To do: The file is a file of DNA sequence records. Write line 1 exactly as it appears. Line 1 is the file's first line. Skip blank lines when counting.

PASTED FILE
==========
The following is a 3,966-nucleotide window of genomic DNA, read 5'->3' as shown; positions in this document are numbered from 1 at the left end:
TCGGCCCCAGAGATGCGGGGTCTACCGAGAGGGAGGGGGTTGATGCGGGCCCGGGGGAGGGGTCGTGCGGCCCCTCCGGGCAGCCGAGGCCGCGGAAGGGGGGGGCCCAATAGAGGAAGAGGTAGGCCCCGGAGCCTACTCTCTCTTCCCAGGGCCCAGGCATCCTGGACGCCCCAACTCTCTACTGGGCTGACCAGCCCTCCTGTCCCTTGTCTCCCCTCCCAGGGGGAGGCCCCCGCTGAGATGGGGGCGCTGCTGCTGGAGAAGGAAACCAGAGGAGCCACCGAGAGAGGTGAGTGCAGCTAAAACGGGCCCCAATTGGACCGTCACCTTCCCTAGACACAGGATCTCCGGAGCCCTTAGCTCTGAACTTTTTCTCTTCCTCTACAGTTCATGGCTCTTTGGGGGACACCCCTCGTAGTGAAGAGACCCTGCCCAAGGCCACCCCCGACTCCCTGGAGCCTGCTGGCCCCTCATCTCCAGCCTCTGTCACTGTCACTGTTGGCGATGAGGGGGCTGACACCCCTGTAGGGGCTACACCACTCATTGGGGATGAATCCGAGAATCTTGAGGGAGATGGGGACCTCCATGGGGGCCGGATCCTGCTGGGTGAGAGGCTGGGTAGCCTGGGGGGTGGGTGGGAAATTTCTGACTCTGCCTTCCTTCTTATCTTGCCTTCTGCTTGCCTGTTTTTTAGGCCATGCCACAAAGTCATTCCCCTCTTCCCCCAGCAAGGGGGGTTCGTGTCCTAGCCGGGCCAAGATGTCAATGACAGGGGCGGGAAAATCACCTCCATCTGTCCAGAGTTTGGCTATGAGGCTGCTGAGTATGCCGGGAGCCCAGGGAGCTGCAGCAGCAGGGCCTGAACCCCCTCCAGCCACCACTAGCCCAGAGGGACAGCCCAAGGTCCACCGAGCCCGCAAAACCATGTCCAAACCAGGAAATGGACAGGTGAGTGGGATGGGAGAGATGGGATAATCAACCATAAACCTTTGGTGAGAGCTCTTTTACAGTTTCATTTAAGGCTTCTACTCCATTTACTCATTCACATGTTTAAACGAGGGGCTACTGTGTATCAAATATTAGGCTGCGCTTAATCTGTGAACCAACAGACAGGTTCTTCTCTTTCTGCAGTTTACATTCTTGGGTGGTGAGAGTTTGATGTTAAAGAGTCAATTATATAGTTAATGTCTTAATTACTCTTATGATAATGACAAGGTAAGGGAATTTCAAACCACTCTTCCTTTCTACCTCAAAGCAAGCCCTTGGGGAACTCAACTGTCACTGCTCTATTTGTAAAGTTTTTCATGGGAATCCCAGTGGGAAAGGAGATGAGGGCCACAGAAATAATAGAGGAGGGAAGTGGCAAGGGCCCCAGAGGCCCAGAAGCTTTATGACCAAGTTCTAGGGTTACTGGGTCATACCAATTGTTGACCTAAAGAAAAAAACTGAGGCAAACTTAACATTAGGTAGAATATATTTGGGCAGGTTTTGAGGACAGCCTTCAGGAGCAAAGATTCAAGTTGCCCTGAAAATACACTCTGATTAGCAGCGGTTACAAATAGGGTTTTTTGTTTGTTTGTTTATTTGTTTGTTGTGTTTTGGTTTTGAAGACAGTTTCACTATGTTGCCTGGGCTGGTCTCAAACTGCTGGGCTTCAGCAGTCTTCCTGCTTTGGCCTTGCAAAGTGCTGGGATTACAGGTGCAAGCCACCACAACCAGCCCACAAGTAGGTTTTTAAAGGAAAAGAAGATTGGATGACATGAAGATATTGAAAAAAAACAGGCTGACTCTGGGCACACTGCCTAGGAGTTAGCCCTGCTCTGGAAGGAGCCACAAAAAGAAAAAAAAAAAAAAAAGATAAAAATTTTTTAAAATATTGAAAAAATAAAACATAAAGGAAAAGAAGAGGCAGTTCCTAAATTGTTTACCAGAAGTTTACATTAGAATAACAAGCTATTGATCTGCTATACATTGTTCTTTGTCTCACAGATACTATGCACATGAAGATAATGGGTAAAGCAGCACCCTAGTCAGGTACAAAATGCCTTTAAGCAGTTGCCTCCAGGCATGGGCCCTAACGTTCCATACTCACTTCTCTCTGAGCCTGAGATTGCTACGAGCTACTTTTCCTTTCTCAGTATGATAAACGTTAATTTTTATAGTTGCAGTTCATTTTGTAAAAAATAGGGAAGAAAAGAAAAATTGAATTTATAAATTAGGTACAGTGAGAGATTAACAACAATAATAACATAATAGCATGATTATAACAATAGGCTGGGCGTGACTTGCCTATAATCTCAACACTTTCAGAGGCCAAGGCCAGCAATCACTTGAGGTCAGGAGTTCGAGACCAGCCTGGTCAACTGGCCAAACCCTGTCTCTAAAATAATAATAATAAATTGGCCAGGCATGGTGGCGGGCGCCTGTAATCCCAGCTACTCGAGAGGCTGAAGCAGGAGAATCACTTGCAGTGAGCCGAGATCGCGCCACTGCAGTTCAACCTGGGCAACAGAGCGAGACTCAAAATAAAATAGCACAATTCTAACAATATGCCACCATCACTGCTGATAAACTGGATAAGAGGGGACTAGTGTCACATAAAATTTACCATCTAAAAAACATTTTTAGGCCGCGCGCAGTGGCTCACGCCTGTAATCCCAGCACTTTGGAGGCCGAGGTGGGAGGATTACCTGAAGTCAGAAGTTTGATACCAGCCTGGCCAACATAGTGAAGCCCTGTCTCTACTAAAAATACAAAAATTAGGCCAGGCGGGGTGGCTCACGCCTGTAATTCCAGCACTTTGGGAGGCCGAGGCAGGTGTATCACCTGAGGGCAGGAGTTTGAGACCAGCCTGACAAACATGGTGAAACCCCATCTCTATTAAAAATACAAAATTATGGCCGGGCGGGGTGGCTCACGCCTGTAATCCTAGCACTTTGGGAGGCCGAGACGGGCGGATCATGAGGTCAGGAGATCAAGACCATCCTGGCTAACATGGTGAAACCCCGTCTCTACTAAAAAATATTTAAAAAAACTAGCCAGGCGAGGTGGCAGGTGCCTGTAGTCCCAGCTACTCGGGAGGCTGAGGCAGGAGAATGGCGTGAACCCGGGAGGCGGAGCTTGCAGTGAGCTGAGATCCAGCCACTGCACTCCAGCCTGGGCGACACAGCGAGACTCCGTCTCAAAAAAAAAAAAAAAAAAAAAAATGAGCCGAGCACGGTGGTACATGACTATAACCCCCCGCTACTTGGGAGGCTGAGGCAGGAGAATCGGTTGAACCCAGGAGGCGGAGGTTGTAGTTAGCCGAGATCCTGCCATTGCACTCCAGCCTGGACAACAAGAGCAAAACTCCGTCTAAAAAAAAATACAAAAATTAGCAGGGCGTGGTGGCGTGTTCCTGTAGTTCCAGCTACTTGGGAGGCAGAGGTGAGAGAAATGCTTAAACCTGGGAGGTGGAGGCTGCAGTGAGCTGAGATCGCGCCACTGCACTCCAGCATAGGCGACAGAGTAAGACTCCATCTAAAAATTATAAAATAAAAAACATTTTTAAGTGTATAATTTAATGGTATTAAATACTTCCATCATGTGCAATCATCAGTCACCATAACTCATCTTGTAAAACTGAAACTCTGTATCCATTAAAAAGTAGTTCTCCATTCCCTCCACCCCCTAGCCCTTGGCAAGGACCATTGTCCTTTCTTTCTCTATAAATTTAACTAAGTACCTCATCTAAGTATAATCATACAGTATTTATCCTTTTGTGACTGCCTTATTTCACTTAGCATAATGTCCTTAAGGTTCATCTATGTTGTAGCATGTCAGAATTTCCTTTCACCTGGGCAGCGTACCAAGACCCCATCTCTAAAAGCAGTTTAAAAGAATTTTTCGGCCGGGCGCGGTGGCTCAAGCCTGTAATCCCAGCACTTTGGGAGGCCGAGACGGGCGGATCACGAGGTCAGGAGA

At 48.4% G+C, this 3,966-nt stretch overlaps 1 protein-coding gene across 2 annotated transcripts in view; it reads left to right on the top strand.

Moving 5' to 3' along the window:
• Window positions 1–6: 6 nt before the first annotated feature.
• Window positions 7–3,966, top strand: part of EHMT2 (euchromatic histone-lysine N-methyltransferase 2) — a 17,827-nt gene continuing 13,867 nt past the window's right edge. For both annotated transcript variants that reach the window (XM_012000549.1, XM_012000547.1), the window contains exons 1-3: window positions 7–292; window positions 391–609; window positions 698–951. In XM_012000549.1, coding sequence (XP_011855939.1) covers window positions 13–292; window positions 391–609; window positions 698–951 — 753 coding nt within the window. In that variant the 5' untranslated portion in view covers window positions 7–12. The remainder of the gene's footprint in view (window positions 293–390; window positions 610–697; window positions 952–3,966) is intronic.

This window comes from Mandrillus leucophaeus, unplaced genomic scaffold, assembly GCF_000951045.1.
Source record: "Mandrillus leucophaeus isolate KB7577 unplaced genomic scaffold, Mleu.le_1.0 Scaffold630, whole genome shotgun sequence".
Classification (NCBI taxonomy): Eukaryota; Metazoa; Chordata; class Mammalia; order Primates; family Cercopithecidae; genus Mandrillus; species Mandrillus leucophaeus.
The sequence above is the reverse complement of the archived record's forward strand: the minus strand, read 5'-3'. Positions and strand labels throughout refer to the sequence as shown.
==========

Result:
The following is a 3,966-nucleotide window of genomic DNA, read 5'->3' as shown; positions in this document are numbered from 1 at the left end: